Security software helps cut down response times in school emergencies
As students head back to class for a new school year, keeping children safe remains a top concern.
Last year, 40 people were killed and 100 others injured in school shootings across the United States, but an innovative program that simplifies safety is now being used in nearly 2,000 schools across the country to help keep kids safe.
When an emergency happens in a school, response time is critical, so Ivo Allen created 911Inform, a security software designed to connect on-site staff, dispatchers and first responders simultaneously for anything from a fight to a health issue to gun violence.
“We basically connect into the phones in the building, the camera system, the HVAC, all the technology that’s in the building,” Allen said, noting schools that have implemented the technology have seen a 60% reduction in response time.
The instant access can be life-saving. 911Inform works by notifying school staff before the phone even rings at 911 dispatch.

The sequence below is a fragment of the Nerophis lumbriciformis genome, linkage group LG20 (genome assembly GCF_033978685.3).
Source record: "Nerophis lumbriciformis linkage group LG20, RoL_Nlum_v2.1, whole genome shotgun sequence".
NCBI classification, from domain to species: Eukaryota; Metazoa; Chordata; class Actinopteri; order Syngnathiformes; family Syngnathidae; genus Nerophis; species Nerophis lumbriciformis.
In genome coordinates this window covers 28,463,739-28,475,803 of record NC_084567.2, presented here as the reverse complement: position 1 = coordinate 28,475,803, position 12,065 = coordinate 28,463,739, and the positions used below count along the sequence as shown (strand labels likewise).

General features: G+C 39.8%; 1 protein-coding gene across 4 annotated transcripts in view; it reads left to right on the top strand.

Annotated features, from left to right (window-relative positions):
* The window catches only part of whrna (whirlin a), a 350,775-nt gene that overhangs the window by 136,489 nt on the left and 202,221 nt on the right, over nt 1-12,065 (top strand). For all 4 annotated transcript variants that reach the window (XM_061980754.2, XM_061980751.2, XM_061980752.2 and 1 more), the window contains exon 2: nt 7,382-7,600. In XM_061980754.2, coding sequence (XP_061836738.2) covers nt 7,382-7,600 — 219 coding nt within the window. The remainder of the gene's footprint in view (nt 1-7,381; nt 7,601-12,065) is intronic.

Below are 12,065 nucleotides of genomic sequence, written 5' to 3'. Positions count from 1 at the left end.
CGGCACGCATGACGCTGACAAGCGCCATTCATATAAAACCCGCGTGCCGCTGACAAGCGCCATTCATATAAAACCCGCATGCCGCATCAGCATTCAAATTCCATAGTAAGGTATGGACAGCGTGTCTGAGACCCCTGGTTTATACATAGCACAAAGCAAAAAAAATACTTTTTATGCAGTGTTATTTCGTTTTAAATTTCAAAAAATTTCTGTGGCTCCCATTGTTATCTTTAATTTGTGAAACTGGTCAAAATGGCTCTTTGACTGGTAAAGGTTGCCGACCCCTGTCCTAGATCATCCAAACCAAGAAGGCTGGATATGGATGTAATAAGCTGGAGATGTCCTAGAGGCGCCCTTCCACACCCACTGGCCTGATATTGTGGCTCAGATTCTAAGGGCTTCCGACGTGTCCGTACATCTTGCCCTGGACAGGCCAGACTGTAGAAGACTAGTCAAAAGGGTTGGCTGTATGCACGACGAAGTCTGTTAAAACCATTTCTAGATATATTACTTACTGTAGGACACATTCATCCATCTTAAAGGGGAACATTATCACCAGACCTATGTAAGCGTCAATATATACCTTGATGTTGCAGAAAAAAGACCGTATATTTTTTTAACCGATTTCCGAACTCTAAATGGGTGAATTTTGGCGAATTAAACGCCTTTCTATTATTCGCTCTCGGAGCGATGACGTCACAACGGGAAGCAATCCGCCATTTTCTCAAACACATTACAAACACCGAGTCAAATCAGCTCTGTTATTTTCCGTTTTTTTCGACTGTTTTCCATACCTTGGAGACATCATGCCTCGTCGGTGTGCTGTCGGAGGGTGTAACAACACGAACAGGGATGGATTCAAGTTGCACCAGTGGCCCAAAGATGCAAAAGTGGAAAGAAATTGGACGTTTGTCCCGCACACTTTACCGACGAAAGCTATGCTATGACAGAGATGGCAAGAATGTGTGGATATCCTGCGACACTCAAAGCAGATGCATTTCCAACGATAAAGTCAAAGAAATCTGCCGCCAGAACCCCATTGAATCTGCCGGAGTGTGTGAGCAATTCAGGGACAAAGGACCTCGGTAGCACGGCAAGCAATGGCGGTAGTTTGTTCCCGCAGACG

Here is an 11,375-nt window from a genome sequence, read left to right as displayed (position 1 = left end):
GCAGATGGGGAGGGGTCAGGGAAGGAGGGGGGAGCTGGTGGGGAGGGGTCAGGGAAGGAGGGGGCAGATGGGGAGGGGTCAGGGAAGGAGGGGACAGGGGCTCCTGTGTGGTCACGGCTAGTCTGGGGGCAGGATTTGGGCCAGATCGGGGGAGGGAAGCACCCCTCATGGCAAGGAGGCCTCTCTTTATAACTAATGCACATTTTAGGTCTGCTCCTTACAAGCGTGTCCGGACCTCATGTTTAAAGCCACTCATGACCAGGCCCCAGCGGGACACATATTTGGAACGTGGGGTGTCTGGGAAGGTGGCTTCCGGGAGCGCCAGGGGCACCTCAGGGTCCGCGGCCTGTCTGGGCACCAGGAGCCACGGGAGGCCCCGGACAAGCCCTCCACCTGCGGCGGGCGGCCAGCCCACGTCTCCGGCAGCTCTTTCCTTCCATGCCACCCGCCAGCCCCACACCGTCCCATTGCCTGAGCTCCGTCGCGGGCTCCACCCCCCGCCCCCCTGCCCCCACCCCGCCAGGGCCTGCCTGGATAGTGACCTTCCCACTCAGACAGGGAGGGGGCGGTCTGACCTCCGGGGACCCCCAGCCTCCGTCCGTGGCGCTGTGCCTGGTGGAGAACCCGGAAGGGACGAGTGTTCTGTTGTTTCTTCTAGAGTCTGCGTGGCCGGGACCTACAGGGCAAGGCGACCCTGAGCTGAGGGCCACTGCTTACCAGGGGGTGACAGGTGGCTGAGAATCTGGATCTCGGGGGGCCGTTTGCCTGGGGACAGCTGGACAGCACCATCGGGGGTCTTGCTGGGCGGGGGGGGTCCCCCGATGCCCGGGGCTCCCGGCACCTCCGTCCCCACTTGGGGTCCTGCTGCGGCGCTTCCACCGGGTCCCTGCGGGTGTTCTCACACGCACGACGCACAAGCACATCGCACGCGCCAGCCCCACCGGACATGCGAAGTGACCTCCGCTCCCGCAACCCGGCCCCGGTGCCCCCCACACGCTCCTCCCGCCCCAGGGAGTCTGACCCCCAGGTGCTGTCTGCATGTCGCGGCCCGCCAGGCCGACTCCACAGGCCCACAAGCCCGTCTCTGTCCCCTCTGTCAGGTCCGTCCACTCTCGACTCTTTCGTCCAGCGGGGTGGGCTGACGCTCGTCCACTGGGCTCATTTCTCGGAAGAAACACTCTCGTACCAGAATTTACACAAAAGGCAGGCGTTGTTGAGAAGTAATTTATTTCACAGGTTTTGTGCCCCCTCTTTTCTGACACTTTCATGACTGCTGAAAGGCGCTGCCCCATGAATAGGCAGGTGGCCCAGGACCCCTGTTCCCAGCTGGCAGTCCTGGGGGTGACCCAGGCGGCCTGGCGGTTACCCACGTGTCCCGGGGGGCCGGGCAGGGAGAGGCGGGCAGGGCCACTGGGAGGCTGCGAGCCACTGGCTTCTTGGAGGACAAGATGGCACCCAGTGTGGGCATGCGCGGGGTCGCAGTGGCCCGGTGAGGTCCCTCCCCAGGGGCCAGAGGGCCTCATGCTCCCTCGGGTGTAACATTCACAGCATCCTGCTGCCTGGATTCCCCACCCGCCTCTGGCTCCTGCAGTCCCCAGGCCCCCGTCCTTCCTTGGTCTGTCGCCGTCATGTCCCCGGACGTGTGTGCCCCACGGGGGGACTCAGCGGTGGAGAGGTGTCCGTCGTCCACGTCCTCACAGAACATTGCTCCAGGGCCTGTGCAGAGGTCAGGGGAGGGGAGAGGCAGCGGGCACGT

In a demonstration of the technology, the system immediately picked up a 911 call made by Allen from inside a school and instantly showed where the call came from. The system allowed him to see the location of the classroom, the best route from the nearest door, and it can show live surveillance cameras.
“With one touch I can lock down the building,” Allen said.
Police departments receive the system for free when a school district signs up. Depending on the size of the school, the initial investment can be up to $25,000 plus $5,000 a year for maintenance.
School resource officer Kris Sandman brought the technology to Morris County Vocational School in New Jersey after a chaotic lockdown in 2019. As students arrived for school, he received a credible shooter threat and was unable to notify staff who weren’t yet on campus.
He says he spends every day thinking about how to keep students safe.
Back To School
First published on August 29, 2023 / 7:01 PM
© 2023 CBS Interactive Inc. All Rights Reserved.
Thanks for reading CBS NEWS.
Create your free account or log in for more features.
Please enter email address to continue
Please enter valid email address to continue